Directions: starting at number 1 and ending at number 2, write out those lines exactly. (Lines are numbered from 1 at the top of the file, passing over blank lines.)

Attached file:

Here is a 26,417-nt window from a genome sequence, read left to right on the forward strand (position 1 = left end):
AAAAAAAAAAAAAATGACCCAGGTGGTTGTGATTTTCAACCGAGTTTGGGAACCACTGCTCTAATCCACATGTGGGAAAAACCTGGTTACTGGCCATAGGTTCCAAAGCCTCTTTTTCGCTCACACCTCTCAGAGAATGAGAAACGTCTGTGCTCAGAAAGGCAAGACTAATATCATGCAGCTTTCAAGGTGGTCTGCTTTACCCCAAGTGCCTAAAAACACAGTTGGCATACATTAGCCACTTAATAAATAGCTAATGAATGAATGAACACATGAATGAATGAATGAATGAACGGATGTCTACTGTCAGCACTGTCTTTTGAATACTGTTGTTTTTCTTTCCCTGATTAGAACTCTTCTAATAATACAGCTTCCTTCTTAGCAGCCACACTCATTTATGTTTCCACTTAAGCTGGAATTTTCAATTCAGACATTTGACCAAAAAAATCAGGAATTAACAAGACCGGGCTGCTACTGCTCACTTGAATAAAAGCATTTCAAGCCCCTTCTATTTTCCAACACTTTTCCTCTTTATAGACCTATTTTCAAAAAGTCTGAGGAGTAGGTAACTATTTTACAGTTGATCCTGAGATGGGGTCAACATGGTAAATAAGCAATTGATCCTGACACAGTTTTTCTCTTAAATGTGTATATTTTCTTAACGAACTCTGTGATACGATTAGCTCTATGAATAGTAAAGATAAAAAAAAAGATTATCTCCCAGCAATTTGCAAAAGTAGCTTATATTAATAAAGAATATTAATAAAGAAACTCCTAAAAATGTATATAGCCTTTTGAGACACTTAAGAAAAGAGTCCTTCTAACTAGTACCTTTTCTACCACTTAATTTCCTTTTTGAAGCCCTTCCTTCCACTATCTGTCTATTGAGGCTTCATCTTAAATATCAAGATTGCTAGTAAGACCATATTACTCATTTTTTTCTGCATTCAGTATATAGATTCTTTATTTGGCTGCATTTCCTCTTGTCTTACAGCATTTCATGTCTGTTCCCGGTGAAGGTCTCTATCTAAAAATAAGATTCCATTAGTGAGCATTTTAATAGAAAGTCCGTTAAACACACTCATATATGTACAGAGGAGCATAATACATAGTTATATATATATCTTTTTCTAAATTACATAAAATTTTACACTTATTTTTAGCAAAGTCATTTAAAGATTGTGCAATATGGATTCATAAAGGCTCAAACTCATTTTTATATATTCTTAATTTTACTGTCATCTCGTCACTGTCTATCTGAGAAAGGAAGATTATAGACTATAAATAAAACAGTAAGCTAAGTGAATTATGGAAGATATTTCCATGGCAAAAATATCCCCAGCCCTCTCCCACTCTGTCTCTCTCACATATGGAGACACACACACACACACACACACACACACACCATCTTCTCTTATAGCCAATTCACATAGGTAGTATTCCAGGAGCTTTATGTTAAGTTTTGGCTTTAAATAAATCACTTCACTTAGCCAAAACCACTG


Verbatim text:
Here is a 26,417-nt window from a genome sequence, read left to right on the forward strand (position 1 = left end):
AAAAAAAAAAAAAATGACCCAGGTGGTTGTGATTTTCAACCGAGTTTGGGAACCACTGCTCTAATCCACATGTGGGAAAAACCTGGTTACTGGCCATAGGTTCCAAAGCCTCTTTTTCGCTCACACCTCTCAGAGAATGAGAAACGTCTGTGCTCAGAAAGGCAAGACTAATATCATGCAGCTTTCAAGGTGGTCTGCTTTACCCCAAGTGCCTAAAAACACAGTTGGCATACATTAGCCACTTAATAAATAGCTAATGAATGAATGAACACATGAATGAATGAATGAATGAACGGATGTCTACTGTCAGCACTGTCTTTTGAATACTGTTGTTTTTCTTTCCCTGATTAGAACTCTTCTAATAATACAGCTTCCTTCTTAGCAGCCACACTCATTTATGTTTCCACTTAAGCTGGAATTTTCAATTCAGACATTTGACCAAAAAAATCAGGAATTAACAAGACCGGGCTGCTACTGCTCACTTGAATAAAAGCATTTCAAGCCCCTTCTATTTTCCAACACTTTTCCTCTTTATAGACCTATTTTCAAAAAGTCTGAGGAGTAGGTAACTATTTTACAGTTGATCCTGAGATGGGGTCAACATGGTAAATAAGCAATTGATCCTGACACAGTTTTTCTCTTAAATGTGTATATTTTCTTAACGAACTCTGTGATACGATTAGCTCTATGAATAGTAAAGATAAAAAAAAAGATTATCTCCCAGCAATTTGCAAAAGTAGCTTATATTAATAAAGAATATTAATAAAGAAACTCCTAAAAATGTATATAGCCTTTTGAGACACTTAAGAAAAGAGTCCTTCTAACTAGTACCTTTTCTACCACTTAATTTCCTTTTTGAAGCCCTTCCTTCCACTATCTGTCTATTGAGGCTTCATCTTAAATATCAAGATTGCTAGTAAGACCATATTACTCATTTTTTTCTGCATTCAGTATATAGATTCTTTATTTGGCTGCATTTCCTCTTGTCTTACAGCATTTCATGTCTGTTCCCGGTGAAGGTCTCTATCTAAAAATAAGATTCCATTAGTGAGCATTTTAATAGAAAGTCCGTTAAACACACTCATATATGTACAGAGGAGCATAATACATAGTTATATATATATCTTTTTCTAAATTACATAAAATTTTACACTTATTTTTAGCAAAGTCATTTAAAGATTGTGCAATATGGATTCATAAAGGCTCAAACTCATTTTTATATATTCTTAATTTTACTGTCATCTCGTCACTGTCTATCTGAGAAAGGAAGATTATAGACTATAAATAAAACAGTAAGCTAAGTGAATTATGGAAGATATTTCCATGGCAAAAATATCCCCAGCCCTCTCCCACTCTGTCTCTCTCACATATGGAGACACACACACACACACACACACACACACACCATCTTCTCTTATAGCCAATTCACATAGGTAGTATTCCAGGAGCTTTATGTTAAGTTTTGGCTTTAAATAAATCACTTCACTTAGCCAAAACCACTG